Star Trek Trexels

Star Trek Trexels is a game from , originally released 31st December, 1969

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Star Trek Trexels Review

Much like the films of the franchise, Star Trek games have always been a mixed bag. But where the films run the gamut from good to lousy, the games, for the most part, are a mix of playable-but-dull to downright awful. YesGnome is the latest developer to take a shot at the franchise, with Trexels, a micro-manager for iOS in which you supply and train a crew of Starfleet personnel on your very own Federation starship that you build up and maintain. So was their phaser set to deliver a truly stunning game or have they killed their chance at creating a fantastic Trexperience?

The game is set in a mysterious and unexplored region in space known as the Trexelian Expanse. The laws of physics aren’t quite the same as in known space, nor are its strange inhabitants. As the game begins, Federation starship USS Valiant has gone missing in the expanse and it’s up to you to build up a familiar looking ship and maintain its rooms and crew to explore the expanse. You’ll encounter familiar and new enemies along the way, and get a surprise visit from a friend or two from the future, thanks to the game’s nifty time travel-infused plot.


Sending out your ship’s lone probe (you’ll get more as you slowly level up) you begin exploring the first sector in the expanse. As the probe sends back information to the ship, time-based missions become available ranging from diplomatic, combat, medical, engineering, scientific, etc. This is a nice touch as Star Trek has always been about exploration above all else, and always tried its hand at diplomatic and scientific solutions before resorting to combat. That said, while the mission objectives are different in name, you play through them the same exact way, which quickly loses the appeal of having various mission types.

One of the strange laws of physics in the Trexelian Expanse involves random cubes emanating from the bodies of your crew. Whether it’s a battle, diplomatic, or scientific mission, you collect these cubes and spend them on two options: attack and heal (they have different names depending on the mission, but they are the only two controls you’ll need to worry about). Upon completion of tasks and missions, you will level up and collect resources, which are used to build new rooms on the ship, thus allowing new missions to become available and the story to progress. Once you assign crew members to the new rooms they will foster the production of resources as well, minus Dilithium crystals, which are crucial to continuing your mission (and a bit pesky unless you don’t mind paying some real dough to keep up a healthy supply).


One of the first things you’ll notice as you boot up the game are the 8-bit graphics. Never before have a Klingon warrior or a Borg drone looked so adorable. The graphics are charming and somehow seem very appropriate as a throwback to the original series due to their nostalgia factor. However, the graphics have something to offer TNG-era fans as well, as the game’s interface mimics the LCARS from that series and its contemporaries. It’s a clean layout, and you’ll be using it quite a bit, so it was a wise decision, even if it does clash somewhat with the setting and timeline in which the game takes place.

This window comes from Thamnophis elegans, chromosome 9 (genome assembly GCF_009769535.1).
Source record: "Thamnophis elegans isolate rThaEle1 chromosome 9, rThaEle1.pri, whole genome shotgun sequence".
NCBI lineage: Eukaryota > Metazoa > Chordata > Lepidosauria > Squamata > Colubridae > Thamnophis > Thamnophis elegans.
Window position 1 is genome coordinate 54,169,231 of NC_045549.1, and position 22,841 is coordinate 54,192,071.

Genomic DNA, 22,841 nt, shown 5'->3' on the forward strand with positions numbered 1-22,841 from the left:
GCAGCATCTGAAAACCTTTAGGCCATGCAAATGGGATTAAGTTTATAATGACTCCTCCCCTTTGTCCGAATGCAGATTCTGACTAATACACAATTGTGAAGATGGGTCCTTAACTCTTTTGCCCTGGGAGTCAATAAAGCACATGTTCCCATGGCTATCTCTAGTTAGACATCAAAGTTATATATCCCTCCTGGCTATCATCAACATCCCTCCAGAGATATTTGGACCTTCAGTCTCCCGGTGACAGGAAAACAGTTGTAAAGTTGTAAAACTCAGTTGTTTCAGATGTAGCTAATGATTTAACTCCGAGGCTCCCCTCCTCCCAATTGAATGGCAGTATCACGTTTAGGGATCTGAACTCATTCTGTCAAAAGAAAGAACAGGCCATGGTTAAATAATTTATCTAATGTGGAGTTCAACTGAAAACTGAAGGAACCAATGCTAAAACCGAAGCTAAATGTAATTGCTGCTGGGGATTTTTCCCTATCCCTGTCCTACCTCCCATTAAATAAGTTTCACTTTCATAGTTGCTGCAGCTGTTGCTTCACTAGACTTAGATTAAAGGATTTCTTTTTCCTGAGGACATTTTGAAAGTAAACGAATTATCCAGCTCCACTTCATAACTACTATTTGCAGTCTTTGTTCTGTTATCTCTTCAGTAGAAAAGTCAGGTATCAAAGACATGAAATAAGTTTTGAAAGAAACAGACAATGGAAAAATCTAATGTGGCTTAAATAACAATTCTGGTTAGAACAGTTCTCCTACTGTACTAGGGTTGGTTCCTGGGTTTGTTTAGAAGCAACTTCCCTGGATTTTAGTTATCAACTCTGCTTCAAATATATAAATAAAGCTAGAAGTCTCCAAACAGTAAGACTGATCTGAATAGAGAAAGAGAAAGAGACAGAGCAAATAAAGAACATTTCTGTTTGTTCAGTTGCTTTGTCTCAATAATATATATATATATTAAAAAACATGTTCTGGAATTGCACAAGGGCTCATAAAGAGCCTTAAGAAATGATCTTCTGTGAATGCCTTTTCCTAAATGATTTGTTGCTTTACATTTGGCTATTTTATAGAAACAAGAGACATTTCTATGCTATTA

The sound design is also well done. George Takei narrates the game, and his voice, along with music taken from the original series, contribute much to making the game feel like a genuine Trek experience. Sound effects, from the ubiquitous ambient engine noise to the blips and bleeps of the ship computer, add a nice touch. Many of the rooms you build will also be recognizable to fans of the franchise. You can send crew members to Starfleet Academy rooms to brush up on specific subjects or assign one to run analysis from the Astrometrics Lab.


Exploring the expanse in the first part of the game is fun and engaging, but it quickly becomes evident that you’ll either need to spend some real money for dilithium via microtransactions (ranging from five bucks to 50), or plan on investing a lot of time in the game in order to collect enough resources to advance. There are other in-game purchases, such as buying uniforms from The Wrath of Khan or Next Generation eras, but those run about 10 dollars and we can’t see how they could possibly be worth that amount. Since the game already costs $2.99, it’s a bit annoying to have to pay more to advance at an acceptable rate, but then again that’s a model that would make Quark proud.

There is a minigame where you can switch to an outside view of your ship in space and blast away ships, debris, and asteroids to collect resources, but this isn’t all that much fun, and you collect resources at a very slow rate. It’s also a bit disconcerting to go from a diplomacy-based mission to blowing up random ships. Though the game looks great on iPhone, iPad is recommended. The ship is pretty big and you’ll do a lot of pinching to zoom in and move around the ship on a smaller screen.

Has YesGnome made it so? Yes, but with a caveat. Serious fans of the franchise who enjoy this type of game and who don’t mind spending some cash to advance, or have a lot of time on their hands to collect resources on their own, will want to beam it into their iOS device immediately. The story feels surprisingly authentic, like the developers actually care about the license, as there are many tips of the hat to TOS and TNG. For everyone else, there’s just not going to be enough here. It’s certainly not a bad game, but it advances too slowly, and if you’re not a fan already this probably won’t convert you.

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